May 23 (Reuters) - U.S. President Donald Trump’s proposed budget estimates that the federal government could save $35 billion over the next decade by rolling back regulations governing Wall Street.
The White House does not detail how those savings, which are equivalent to the annual economic output of the Democratic Republic of Congo, would be realized. But the administration said an ongoing review of existing financial rules “will likely result in proposals that will provide significant savings to the federal government.”
While it is not expected to be passed by Congress, the fiscal 2018 budget unveiled by the White House on Tuesday hews closely to Trump’s view that slashing financial regulations would boost the economy.
Treasury Secretary Steven Mnuchin is currently conducting a comprehensive review of the impact of the 2010 Dodd-Frank financial reform legislation. An initial report recommending policy changes is expected to come at the beginning of June.
The White House’s projected savings from easing financial rules exceed estimates offered by the Congressional Budget Office. That policy scorekeeper calculated that $24 billion would be saved over a decade if a broad Dodd-Frank rollback bill currently in the House of Representatives were passed.
Most of those savings identified by CBO come from eliminating a Dodd-Frank provision allowing the government to step in and wind down failing financial institutions, and by placing tighter control over the funding of the Consumer Financial Protection Bureau (CFPB), which was set up to protect consumers from predatory lending.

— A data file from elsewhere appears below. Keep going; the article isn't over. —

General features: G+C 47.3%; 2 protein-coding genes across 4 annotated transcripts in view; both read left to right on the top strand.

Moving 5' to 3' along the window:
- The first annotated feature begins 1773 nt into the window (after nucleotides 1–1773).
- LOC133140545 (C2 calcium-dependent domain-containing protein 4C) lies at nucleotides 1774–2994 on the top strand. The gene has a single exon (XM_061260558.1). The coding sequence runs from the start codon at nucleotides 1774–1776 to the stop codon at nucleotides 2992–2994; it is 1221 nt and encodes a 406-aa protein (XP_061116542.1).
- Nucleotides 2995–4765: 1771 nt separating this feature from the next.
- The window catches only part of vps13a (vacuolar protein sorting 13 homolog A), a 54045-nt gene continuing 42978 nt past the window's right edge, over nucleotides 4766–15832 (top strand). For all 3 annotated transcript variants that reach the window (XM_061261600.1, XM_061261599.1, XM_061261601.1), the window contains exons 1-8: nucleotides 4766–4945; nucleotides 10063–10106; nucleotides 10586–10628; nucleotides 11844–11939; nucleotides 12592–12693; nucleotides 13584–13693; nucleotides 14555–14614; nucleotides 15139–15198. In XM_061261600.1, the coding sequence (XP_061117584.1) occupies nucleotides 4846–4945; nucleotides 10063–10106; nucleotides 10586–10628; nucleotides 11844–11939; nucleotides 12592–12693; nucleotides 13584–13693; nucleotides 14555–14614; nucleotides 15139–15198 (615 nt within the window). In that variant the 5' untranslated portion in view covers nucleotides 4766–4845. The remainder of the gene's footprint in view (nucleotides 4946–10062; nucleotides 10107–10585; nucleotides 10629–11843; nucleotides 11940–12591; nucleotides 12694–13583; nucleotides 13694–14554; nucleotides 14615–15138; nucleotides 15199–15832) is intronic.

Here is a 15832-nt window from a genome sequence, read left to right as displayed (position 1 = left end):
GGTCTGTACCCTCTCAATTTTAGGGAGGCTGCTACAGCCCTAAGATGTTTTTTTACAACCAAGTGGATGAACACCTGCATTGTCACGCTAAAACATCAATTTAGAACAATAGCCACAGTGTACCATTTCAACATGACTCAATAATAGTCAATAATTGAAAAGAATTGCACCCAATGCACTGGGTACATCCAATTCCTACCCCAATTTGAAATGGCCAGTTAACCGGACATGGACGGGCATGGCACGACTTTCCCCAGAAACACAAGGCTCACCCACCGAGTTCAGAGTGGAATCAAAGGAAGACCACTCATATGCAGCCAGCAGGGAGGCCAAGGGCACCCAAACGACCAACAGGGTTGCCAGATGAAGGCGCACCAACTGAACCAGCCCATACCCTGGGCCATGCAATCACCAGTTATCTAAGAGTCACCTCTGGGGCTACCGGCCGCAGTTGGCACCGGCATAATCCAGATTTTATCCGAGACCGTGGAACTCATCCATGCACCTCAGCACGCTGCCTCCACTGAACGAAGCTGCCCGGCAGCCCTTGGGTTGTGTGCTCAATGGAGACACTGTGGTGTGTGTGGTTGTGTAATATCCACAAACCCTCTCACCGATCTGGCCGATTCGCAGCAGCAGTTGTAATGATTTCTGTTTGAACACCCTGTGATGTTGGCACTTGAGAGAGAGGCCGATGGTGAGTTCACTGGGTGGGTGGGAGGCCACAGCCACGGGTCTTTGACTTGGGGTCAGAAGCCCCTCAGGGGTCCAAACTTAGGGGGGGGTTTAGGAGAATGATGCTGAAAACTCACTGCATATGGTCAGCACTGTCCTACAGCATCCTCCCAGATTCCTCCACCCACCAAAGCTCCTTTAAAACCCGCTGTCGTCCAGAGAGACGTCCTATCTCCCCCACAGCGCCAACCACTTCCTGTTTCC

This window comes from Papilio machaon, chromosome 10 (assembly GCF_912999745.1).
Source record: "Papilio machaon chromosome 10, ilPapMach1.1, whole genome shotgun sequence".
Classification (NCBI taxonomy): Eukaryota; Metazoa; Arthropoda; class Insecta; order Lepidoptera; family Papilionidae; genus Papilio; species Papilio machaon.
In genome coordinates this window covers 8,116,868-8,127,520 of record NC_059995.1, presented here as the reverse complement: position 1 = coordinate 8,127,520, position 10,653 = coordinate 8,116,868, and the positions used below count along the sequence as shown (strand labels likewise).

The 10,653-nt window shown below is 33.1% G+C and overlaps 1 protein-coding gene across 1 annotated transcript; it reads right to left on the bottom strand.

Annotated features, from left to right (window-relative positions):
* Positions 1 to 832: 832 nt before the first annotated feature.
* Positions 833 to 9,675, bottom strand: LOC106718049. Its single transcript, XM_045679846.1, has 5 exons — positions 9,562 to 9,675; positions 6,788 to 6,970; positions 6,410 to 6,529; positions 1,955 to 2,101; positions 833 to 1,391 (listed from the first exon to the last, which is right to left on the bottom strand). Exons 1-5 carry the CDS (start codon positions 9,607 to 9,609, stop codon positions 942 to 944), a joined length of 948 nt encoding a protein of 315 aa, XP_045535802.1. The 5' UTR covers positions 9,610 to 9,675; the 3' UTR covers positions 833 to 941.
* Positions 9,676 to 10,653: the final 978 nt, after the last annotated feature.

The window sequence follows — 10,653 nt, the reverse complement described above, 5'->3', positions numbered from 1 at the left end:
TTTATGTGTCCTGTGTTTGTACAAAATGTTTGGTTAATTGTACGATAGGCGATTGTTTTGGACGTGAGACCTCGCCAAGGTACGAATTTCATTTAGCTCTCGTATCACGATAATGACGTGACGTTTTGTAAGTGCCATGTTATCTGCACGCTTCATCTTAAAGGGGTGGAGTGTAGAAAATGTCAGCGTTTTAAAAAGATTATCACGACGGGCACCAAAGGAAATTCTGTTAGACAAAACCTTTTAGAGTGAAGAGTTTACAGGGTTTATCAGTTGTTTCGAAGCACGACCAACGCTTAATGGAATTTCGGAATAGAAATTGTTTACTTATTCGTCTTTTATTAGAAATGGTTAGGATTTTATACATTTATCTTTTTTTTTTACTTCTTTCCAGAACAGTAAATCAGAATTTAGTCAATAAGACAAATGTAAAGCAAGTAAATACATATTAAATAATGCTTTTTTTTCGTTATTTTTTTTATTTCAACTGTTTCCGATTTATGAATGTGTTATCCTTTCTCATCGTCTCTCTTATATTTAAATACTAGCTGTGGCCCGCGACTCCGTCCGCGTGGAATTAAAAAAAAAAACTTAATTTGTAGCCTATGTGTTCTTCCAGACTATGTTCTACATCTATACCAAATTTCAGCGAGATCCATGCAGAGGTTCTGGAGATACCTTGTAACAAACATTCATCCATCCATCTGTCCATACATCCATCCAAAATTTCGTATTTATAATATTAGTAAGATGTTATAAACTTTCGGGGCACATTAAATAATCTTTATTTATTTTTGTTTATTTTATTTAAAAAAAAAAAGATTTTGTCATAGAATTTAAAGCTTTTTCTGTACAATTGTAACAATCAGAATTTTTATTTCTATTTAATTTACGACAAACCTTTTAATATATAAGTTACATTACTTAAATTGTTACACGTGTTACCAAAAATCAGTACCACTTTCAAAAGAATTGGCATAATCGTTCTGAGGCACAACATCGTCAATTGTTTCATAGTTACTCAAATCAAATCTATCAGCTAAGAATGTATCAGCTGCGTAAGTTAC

Trump’s budget would give control of funding that agency to Congress, a policy change sought by Republicans eager to rein it in. Currently, the CFPB gets its funding from the Federal Reserve.
The White House estimates that moving oversight of the CFPB to Congress would save the federal government $6.8 billion over a decade. However, the budget proposal does not account for any funds appropriated to the CFPB beyond fiscal 2018.
The Office of Financial Research, also created by Dodd-Frank to gather data on financial markets, is facing a 28 percent budget cut under the new plan.
The Commodity Futures Trading Commission and U.S. Securities and Exchange Commission would see their budgets hold steady at $250 million and $1.6 billion, respectively, under the new budget.
The CFTC is pushing for an additional $31 million in funding in its own budget request. (Reporting by Pete Schroeder; Editing by Carmel Crimmins and Tom Brown)